For scanning electron microscopy analyses, air-dried samples were attached to aluminum stubs, coated with gold (10 nm), and examined under a Quanta 200 scanning electron microscope (FEI Company, FEI, Gräfelfing, Germany) at 20 kV.

Results

Thallus differentiation (Fig. 1)

Figure 1 Transversal section of Thallus structure. A. Punctelia. aff. graminicola 2 showing epicortex, upper cortex and medulla. B. P. aff. graminicola 2 viewed under polarized light showing the epicortex with pinkish glow. C. P. graminicola showing the persistent epicortex on the pseudocyphellae. D. P. roseola showing upper cortex structure formed by three cell layers. E. P. aff. graminicola 1 showing the formation of big gaps (aeroplectenchyma) right under the upper cortex and the distinct coloration when stained with Toluidine blue, epicortex - purple, the first cell layer of the upper cortex - light blue, the other cells of the upper cortex, the hyphae of the medulla and the lower cortex - purple, the algal cells - greenish and the hyphae in the algal layer - light blue. (ep: epicortex, uc: upper cortex, me: medulla, al: algal layer, lc: lower cortex, ri: rhizine, ps: pseudocyphellae, gp: gap). Scale bars: 50 µm.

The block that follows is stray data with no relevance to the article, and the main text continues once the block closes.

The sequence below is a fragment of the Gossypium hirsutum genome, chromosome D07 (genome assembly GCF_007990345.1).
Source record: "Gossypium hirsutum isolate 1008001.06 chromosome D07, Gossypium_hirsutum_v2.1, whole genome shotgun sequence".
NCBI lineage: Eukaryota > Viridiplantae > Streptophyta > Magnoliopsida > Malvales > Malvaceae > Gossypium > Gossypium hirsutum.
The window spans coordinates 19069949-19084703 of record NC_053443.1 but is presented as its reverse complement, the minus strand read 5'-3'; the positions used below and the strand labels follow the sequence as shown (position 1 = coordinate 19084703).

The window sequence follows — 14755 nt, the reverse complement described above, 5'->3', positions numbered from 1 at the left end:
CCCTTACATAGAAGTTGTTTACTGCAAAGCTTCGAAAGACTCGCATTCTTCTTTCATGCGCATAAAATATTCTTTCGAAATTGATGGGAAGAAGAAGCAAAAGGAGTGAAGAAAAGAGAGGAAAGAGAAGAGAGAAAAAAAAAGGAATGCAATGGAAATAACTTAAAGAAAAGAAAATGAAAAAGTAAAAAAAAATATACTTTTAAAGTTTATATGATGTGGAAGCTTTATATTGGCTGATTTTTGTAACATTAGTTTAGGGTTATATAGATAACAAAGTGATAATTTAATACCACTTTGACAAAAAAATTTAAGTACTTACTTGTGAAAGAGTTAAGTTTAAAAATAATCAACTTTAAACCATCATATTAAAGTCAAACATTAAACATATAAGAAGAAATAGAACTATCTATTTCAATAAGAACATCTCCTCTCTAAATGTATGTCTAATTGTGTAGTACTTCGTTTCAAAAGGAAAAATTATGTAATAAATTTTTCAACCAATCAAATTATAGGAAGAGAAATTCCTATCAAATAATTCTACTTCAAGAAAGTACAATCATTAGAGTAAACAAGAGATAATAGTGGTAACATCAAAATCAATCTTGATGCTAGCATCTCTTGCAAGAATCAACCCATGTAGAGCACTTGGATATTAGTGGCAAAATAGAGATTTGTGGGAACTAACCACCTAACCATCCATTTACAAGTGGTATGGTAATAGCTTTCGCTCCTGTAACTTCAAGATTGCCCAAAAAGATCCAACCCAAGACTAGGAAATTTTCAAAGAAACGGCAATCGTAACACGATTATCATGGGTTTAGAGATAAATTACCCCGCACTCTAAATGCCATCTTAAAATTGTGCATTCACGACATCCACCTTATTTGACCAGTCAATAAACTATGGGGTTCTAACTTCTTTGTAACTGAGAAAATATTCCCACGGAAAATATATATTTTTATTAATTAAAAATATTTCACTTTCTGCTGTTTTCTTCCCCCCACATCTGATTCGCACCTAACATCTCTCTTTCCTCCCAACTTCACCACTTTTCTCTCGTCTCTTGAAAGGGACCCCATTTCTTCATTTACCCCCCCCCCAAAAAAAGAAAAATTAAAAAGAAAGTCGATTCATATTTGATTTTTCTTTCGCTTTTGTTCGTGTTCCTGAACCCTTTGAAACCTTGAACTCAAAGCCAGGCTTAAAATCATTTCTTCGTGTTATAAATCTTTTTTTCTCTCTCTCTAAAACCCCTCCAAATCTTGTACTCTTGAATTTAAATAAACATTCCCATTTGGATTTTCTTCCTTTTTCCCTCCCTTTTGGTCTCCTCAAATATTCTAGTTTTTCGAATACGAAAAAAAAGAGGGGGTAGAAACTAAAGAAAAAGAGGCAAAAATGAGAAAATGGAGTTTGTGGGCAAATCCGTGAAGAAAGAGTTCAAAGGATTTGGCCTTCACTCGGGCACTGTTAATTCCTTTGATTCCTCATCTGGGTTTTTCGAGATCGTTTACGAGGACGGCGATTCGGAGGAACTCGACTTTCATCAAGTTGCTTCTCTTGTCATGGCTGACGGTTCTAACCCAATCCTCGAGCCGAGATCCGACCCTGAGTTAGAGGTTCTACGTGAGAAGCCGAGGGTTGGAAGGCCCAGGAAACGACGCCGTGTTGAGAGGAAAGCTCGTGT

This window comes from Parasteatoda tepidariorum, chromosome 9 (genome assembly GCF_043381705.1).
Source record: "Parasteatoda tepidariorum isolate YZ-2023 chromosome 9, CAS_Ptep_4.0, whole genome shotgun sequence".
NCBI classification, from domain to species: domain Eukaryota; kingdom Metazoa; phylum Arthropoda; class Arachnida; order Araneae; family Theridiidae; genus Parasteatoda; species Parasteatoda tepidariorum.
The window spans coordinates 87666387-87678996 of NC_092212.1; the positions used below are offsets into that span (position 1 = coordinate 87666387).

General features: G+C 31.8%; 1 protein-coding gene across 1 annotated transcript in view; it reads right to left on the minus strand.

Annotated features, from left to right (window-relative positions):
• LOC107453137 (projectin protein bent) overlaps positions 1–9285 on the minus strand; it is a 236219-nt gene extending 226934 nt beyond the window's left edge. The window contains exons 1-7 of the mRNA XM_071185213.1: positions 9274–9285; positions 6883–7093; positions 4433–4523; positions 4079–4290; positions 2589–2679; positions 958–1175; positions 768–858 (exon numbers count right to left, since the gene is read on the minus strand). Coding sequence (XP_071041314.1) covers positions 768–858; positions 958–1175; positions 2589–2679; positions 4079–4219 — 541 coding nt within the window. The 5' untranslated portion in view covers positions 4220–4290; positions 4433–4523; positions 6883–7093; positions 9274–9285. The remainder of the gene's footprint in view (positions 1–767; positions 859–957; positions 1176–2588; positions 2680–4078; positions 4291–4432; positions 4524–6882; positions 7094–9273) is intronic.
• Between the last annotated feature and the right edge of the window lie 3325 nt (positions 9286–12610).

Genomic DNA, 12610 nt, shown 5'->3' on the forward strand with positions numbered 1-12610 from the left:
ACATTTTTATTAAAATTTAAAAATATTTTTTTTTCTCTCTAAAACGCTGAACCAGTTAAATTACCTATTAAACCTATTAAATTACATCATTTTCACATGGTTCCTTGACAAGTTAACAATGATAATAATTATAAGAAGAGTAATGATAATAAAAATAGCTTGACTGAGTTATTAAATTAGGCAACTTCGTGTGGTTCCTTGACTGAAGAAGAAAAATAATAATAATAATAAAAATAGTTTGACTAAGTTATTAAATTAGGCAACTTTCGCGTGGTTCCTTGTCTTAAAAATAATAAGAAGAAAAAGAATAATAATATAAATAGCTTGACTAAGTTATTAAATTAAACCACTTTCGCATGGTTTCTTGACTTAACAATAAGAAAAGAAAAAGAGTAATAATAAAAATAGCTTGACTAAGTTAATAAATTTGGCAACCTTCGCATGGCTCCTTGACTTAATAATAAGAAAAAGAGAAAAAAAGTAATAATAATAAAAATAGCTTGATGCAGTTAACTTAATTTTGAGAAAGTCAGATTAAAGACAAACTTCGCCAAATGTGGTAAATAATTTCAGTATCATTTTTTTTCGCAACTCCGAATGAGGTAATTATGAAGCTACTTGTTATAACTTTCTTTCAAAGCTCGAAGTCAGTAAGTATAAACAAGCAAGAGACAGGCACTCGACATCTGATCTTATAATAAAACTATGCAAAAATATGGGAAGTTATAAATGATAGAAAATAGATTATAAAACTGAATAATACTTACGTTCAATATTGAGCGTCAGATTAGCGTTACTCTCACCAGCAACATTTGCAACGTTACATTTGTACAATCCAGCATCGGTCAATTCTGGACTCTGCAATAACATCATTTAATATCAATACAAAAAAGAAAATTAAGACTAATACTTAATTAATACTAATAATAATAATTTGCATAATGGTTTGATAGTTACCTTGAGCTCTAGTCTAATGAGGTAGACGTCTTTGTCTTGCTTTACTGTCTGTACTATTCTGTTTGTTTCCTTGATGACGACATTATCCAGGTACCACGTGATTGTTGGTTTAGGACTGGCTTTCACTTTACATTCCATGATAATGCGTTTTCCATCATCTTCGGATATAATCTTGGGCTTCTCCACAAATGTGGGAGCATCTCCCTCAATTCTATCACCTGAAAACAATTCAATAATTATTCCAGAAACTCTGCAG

The thallus margin of the studied species was characterized by small, dense, in division and non-differentiated fungal cells, followed by the algal layer, which also presented dividing algal cells (Fig. 1A). The similarities in the characteristics of fungal cells in this region made distinguishing of the lower cortices from the upper difficult.